Publication date: 01 Sep 2020
At the beginning of 2020, Google announced its decision to eliminate third-party cookies from Chrome browser by 2022. Google is planning to phase out third-party cookies in two years and offers to use HTTP State Tokens and API instead. The project is called Privacy Sandbox. Why should we care about it?
- Chrome browser is one of the most popular browsers in the world chosen by 65% of internet users.
What are third-party cookies, and what is bad about them?
Cookie files are sent from a website to a browser that allows storing information about a user, like this user’s preferred language. It is the main tool for setting online ads.
Third-party cookies are data aggregated by websites and companies which don’t have any direct relationship with consumers. They often buy first-party data from owners, aggregate large amounts of data and sell them to all interested advertisers.
Third-party cookies elimination is intended to motivate publishers, agencies, and other participants to help Google create a new set of open web-standards which are oriented towards protection of user privacy. This measure is also intended to give users control over their personal data online.
How will Google be phasing out third-party cookies?
After third-party cookies elimination, Google wants ad targeting, measurement and fraud prevention to happen according to the standards set by its Privacy Sandbox. Cookies are to be replaced by five APIs. Advertisers will use each API to receive data about issues like:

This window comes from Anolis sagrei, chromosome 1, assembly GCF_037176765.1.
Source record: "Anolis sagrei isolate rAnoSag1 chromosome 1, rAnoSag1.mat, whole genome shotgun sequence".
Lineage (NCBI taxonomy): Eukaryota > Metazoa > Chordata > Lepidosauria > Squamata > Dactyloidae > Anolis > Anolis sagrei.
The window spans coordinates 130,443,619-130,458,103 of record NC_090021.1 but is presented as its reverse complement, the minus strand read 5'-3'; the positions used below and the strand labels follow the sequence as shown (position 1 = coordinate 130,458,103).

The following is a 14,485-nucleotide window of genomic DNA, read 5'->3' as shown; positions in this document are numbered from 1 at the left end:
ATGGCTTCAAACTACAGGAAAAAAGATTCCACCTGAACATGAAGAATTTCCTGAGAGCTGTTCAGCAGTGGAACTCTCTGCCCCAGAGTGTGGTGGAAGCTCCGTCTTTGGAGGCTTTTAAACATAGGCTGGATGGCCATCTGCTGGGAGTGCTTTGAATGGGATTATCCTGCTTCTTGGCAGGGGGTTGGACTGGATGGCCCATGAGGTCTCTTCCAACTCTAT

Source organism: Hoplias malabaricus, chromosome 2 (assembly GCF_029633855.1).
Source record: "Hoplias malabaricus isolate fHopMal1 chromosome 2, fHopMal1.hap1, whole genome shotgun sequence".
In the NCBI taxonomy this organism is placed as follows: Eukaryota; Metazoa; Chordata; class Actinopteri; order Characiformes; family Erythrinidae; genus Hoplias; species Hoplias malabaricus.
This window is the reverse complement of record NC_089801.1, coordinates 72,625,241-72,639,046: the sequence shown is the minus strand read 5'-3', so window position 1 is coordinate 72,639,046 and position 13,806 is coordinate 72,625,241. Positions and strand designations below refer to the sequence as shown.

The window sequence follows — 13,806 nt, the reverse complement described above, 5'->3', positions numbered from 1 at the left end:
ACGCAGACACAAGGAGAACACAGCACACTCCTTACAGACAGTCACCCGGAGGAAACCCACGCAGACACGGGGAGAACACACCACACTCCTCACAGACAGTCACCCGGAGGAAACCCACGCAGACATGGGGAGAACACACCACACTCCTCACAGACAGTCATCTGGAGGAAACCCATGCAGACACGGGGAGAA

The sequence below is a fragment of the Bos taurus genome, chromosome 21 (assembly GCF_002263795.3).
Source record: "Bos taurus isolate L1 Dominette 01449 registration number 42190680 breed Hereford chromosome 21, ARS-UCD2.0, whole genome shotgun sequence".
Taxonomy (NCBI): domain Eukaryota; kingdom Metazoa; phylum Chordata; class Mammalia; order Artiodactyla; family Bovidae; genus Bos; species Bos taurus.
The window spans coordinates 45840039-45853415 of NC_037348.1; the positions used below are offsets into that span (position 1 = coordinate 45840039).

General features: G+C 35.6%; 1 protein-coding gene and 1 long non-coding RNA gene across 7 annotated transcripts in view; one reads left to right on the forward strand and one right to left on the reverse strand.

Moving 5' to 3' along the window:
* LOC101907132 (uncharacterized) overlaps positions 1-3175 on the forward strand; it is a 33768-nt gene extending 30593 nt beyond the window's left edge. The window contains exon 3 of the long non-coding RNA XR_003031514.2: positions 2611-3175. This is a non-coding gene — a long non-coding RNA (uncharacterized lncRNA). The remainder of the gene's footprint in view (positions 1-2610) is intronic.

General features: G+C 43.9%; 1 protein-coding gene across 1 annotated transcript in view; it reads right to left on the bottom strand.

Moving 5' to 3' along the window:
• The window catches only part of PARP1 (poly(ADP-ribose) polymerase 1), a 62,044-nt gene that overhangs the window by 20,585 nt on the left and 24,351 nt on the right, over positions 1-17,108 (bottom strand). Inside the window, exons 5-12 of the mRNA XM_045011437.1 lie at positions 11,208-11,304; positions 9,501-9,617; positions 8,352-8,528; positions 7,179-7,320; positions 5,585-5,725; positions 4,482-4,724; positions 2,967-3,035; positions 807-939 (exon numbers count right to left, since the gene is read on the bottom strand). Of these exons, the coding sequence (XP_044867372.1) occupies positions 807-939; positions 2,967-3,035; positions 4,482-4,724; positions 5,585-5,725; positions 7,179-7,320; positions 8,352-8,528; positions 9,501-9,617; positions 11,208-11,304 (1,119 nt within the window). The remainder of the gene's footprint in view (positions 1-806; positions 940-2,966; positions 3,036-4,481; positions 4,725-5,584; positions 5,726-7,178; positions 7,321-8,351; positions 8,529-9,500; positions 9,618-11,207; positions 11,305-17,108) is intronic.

- fraud prevention,
- aggregated reports,
Currently (August 2020), Google is still working on its Privacy Sandbox project. Google has proposed many features, but they are still far from affecting all processes and aren’t ready yet. No actual platform or code exists for marketers to properly test and assess.
Analysts from hybrid.ai have submitted several ideas on how it all might work and how it might affect advertisers.
How will targeting be implemented?
Targeting based on interests of users and their socio-demographic profile will no longer be available. Or, other IDs will be used to send information. In the latter case, it will take little time to configure the system so that it could accept and interpret data. Otherwise, targeting will rely on functionally that will be available.
For example, Google offers a special API for interest-based targeting. The browser uses machine learning algorithms to organize users with similar interests into cohorts based on their browsing activity. The information is made available to websites via Client Hints (will replace User Agent strings). It means a shift from single-user targeting to targeting on a cohort level.
What will fraud prevention look like?
According to data from Google, users will be required to fill out a CAPTCHA only once, algorithms will further determine whether this user is a real-life human. It will allow reducing the amount of fraudulent traffic. There are, however, some concerns left regarding how Google will be interpreting “human-like” behaviour.
How will impressions be calculated?
If a supply-side platform (SSP) can send IDs, no difficulties will arise regarding calculation of impressions, as no cookies are needed. How the calculation will be done depends on the SSP alone.
Main conclusion: Advertisers are unlikely to be affected by these changes. Some tools will be replaced with other tools which will probably be easier to use and less costly.
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